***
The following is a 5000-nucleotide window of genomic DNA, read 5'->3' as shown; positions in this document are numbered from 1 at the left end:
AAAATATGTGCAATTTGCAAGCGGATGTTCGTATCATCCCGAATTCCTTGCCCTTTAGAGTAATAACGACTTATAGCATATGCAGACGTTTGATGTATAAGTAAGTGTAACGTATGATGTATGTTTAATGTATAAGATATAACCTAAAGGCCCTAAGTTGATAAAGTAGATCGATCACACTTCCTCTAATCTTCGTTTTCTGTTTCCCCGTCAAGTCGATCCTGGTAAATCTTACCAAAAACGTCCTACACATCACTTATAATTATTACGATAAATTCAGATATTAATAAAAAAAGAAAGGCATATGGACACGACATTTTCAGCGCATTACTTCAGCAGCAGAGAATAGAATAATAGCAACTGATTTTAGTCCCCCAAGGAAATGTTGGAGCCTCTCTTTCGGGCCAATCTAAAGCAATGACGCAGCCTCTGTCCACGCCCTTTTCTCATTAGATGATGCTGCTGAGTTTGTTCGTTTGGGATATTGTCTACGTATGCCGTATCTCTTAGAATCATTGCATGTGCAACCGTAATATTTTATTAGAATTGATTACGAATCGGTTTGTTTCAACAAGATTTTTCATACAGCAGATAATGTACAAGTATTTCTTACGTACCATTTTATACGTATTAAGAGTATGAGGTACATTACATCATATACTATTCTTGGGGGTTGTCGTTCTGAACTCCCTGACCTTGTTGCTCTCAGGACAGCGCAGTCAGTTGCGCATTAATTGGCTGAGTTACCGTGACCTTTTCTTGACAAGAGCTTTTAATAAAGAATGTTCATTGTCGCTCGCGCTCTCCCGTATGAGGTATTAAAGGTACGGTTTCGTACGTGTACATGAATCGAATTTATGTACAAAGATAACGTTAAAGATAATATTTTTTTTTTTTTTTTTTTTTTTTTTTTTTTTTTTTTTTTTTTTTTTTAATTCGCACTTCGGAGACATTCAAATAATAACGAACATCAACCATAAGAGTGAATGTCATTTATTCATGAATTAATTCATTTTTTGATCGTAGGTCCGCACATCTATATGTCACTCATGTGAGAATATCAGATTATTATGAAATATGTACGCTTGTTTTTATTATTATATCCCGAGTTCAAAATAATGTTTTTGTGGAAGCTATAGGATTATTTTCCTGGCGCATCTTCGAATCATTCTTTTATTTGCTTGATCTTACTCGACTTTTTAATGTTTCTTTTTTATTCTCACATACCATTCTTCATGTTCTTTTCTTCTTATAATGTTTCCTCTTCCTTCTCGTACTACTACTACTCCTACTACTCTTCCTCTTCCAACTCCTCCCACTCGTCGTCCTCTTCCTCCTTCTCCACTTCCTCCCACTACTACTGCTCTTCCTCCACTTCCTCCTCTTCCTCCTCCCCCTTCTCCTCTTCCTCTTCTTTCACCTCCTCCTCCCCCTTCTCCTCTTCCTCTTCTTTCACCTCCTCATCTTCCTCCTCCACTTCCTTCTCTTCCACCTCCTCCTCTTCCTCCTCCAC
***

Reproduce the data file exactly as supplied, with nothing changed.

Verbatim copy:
The following is a 5000-nucleotide window of genomic DNA, read 5'->3' as shown; positions in this document are numbered from 1 at the left end:
AAAATATGTGCAATTTGCAAGCGGATGTTCGTATCATCCCGAATTCCTTGCCCTTTAGAGTAATAACGACTTATAGCATATGCAGACGTTTGATGTATAAGTAAGTGTAACGTATGATGTATGTTTAATGTATAAGATATAACCTAAAGGCCCTAAGTTGATAAAGTAGATCGATCACACTTCCTCTAATCTTCGTTTTCTGTTTCCCCGTCAAGTCGATCCTGGTAAATCTTACCAAAAACGTCCTACACATCACTTATAATTATTACGATAAATTCAGATATTAATAAAAAAAGAAAGGCATATGGACACGACATTTTCAGCGCATTACTTCAGCAGCAGAGAATAGAATAATAGCAACTGATTTTAGTCCCCCAAGGAAATGTTGGAGCCTCTCTTTCGGGCCAATCTAAAGCAATGACGCAGCCTCTGTCCACGCCCTTTTCTCATTAGATGATGCTGCTGAGTTTGTTCGTTTGGGATATTGTCTACGTATGCCGTATCTCTTAGAATCATTGCATGTGCAACCGTAATATTTTATTAGAATTGATTACGAATCGGTTTGTTTCAACAAGATTTTTCATACAGCAGATAATGTACAAGTATTTCTTACGTACCATTTTATACGTATTAAGAGTATGAGGTACATTACATCATATACTATTCTTGGGGGTTGTCGTTCTGAACTCCCTGACCTTGTTGCTCTCAGGACAGCGCAGTCAGTTGCGCATTAATTGGCTGAGTTACCGTGACCTTTTCTTGACAAGAGCTTTTAATAAAGAATGTTCATTGTCGCTCGCGCTCTCCCGTATGAGGTATTAAAGGTACGGTTTCGTACGTGTACATGAATCGAATTTATGTACAAAGATAACGTTAAAGATAATATTTTTTTTTTTTTTTTTTTTTTTTTTTTTTTTTTTTTTTTTTTTTTTTAATTCGCACTTCGGAGACATTCAAATAATAACGAACATCAACCATAAGAGTGAATGTCATTTATTCATGAATTAATTCATTTTTTGATCGTAGGTCCGCACATCTATATGTCACTCATGTGAGAATATCAGATTATTATGAAATATGTACGCTTGTTTTTATTATTATATCCCGAGTTCAAAATAATGTTTTTGTGGAAGCTATAGGATTATTTTCCTGGCGCATCTTCGAATCATTCTTTTATTTGCTTGATCTTACTCGACTTTTTAATGTTTCTTTTTTATTCTCACATACCATTCTTCATGTTCTTTTCTTCTTATAATGTTTCCTCTTCCTTCTCGTACTACTACTACTCCTACTACTCTTCCTCTTCCAACTCCTCCCACTCGTCGTCCTCTTCCTCCTTCTCCACTTCCTCCCACTACTACTGCTCTTCCTCCACTTCCTCCTCTTCCTCCTCCCCCTTCTCCTCTTCCTCTTCTTTCACCTCCTCCTCCCCCTTCTCCTCTTCCTCTTCTTTCACCTCCTCATCTTCCTCCTCCACTTCCTTCTCTTCCACCTCCTCCTCTTCCTCCTCCAC